Slogans and sacrifices


YOU CAN TELL a lot about the state of the society from reading the slogans that people display on their cars.

The pride in one's Eagle Scout or honor student is understandable, though perhaps annoying to those whose kids are in rehab.

The ultimate in unearned satisfaction was exhibited some years ago with the rash of "Baby on Board" signs that appeared. Since people could not possibly expect others to alter their driving habits in response to this message, it could only have been a celebration of fertility.

Lately, the vehicular sign du jour is a ribbon, usually yellow, bearing the inscription "Support Our Troops." In the run-up to the election, I thought this must be simply another example of reflex patriotism, like the hijacking of the flag by conservatives that started during the Vietnam War.

But then I tried to understand what the words meant. Is there a significant portion of the population that doesn't want the best for the troops? Who are they and what do they stand for? Are they the ones who raise questions about why we're in Iraq and wonder what we have gained through the sacrifice of more than 1,200 American lives? And what are the drivers of these yellow-ribbon cars doing themselves that constitutes support? Are they sending their kids to the military? What, exactly, would they like the rest of us to do - other than display a yellow ribbon?

The conflation of support for the war and for the people designated to fight it is, of course, a standard jingoistic maneuver and occurs whenever the government finds it helpful to brand as unpatriotic any who disagree with its war policies. It is important to keep people's attention focused on the positive ("our troops are wonderful people") but not on flag-draped coffins.

Dan Rather on the CBS Nightly News regularly calls attention to those who have died in the segment "Fallen Heroes," in which the picture of some young person in uniform is briefly displayed with a few sentences describing him or her. What we seldom see are their families trying to come to grips with their unimaginable losses.

Recently, this veil of inattention was briefly pierced by the HBO documentary Last Letters Home, in which several wives and parents read the final letters they had received, often after their loved ones were dead. They also spoke of the knocks on their doors and what they felt at the moment they were informed of the death. It was agonizing to watch these naked displays of grief, and I wondered if these people will be able to look back after this war ends, however it ends, and say, "Our sacrifice was worth it; he (or she) did not die in vain."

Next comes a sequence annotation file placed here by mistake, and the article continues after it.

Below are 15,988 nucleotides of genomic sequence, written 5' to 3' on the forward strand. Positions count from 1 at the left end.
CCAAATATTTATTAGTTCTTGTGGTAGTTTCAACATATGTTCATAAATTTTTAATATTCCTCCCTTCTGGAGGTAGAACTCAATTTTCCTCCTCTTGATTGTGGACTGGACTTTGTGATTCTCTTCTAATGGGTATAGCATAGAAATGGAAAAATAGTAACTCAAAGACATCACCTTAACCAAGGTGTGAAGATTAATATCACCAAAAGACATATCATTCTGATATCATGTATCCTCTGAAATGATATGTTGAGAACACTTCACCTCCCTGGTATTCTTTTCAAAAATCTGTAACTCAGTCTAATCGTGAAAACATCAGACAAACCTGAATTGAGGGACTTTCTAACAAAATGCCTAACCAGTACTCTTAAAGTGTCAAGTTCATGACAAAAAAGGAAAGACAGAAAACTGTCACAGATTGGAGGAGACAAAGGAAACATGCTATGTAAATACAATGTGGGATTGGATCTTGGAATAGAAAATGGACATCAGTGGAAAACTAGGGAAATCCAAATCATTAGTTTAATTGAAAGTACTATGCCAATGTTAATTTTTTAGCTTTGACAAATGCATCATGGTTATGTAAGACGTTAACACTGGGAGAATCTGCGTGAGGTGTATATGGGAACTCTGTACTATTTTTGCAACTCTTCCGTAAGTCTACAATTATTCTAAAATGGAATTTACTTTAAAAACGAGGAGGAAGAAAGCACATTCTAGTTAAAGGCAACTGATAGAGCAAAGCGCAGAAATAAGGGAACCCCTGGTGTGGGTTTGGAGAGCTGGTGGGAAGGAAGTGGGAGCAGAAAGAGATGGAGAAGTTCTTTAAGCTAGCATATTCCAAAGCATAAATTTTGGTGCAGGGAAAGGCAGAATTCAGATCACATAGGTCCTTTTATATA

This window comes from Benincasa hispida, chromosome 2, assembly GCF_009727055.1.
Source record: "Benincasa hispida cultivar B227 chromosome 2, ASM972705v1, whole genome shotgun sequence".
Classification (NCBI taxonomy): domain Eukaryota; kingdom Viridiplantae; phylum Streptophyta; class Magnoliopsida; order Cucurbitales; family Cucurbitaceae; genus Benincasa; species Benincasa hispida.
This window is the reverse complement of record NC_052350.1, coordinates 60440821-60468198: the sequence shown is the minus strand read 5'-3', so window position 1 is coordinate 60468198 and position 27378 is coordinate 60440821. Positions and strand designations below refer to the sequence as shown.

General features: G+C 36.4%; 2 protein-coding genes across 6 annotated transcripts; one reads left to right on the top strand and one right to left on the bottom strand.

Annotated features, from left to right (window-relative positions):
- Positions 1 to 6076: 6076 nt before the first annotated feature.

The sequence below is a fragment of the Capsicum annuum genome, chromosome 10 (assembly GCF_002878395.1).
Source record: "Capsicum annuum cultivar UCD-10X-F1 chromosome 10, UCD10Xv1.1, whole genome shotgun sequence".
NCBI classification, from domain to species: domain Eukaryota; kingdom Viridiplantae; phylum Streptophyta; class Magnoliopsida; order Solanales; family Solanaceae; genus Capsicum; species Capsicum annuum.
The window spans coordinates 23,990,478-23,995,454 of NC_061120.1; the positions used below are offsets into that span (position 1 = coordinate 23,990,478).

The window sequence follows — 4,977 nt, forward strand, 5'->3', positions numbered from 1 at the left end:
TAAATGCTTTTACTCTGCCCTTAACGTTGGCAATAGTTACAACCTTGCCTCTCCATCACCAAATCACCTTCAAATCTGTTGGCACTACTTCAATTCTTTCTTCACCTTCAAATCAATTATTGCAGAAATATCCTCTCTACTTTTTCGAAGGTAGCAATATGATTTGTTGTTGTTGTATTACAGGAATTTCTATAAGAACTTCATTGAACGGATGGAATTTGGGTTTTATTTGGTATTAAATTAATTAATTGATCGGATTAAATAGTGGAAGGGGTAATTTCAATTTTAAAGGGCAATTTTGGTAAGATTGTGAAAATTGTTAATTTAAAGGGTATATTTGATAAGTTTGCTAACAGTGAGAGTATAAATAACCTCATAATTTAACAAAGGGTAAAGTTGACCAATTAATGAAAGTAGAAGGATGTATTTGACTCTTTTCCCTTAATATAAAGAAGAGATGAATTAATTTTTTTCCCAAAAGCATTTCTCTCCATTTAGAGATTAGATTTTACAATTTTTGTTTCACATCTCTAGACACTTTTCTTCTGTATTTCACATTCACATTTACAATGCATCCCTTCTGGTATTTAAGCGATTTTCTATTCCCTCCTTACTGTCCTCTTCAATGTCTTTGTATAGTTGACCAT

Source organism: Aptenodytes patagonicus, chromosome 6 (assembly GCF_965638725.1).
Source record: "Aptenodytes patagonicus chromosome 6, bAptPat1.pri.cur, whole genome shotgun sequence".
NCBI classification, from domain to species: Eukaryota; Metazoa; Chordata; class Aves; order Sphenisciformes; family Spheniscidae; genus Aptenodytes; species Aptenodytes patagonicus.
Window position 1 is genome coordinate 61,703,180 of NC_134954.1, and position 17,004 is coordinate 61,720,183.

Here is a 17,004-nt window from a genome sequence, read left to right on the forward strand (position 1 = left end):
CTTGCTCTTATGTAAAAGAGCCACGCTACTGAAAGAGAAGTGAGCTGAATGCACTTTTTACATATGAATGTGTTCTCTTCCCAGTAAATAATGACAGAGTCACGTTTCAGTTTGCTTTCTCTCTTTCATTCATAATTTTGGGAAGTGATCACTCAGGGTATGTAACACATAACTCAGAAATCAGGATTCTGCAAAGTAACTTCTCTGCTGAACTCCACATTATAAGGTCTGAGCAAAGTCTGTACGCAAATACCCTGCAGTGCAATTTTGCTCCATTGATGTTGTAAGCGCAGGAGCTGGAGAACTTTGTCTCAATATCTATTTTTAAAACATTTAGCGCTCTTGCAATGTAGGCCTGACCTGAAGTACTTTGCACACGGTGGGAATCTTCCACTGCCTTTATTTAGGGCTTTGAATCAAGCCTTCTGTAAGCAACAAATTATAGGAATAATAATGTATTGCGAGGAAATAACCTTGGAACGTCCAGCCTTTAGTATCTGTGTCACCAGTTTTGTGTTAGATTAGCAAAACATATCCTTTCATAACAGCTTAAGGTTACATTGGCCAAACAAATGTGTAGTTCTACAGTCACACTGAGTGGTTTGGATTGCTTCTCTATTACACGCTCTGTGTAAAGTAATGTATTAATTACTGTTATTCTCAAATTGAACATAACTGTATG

We've been through this before. As the deaths piled up in Vietnam, we were constantly reassured that the loss was justified by the need to stop communism's march through Southeast Asia. In an echo of President Bush's assertion that it is better to fight in the Middle East than in the cities of America, we heard in the 1960s that the beaches of California were at risk. Those who protested the war then were accused of undermining the morale of our soldiers.

The unalloyed evil of the enemy is also a familiar refrain. Then as now they were painted as purveyors of atrocity, which they were and are. It was inconvenient, however, to notice that the longer the war went on, the more like them we became. And so, with Abu Ghraib already burned into our collective memory, we found ourselves watching videotape of a Marine shooting a wounded, unarmed insurgent in a Fallujah mosque. Predictably, right-wing talk shows defended his actions.

It is difficult to stand in front of the granite wall of the Vietnam Memorial and conceive that those 58,000 lives were lost to a cause worthy of such a sacrifice. What will we feel like when we stand before the memorial to the war in Iraq? Will we conclude that we are safer because these men and women died? Are the terrorists who so frighten us being dissuaded by our willingness to try to subdue a country that never attacked us? Or do they find it more convenient for the moment to simply kill the Americans in front of them? Do we believe that a free and friendly society will rise from the rubble of Fallujah or Mosul or whatever city we next decide we must destroy in order to save?

I wish I knew the answers to these questions, because then I could decide what that "Support Our Troops" slogan really means. After service in Vietnam, I concluded that the best thing I could do for our soldiers there was to work to bring them home. I've got a feeling that this war, similar in so many ways, will lead us all, finally, to the same conclusion.

Gordon Livingston, a psychiatrist who lives in Columbia, is the author of Too Soon Old, Too Late Smart.

Columnist Ellen Goodman is on vacation.

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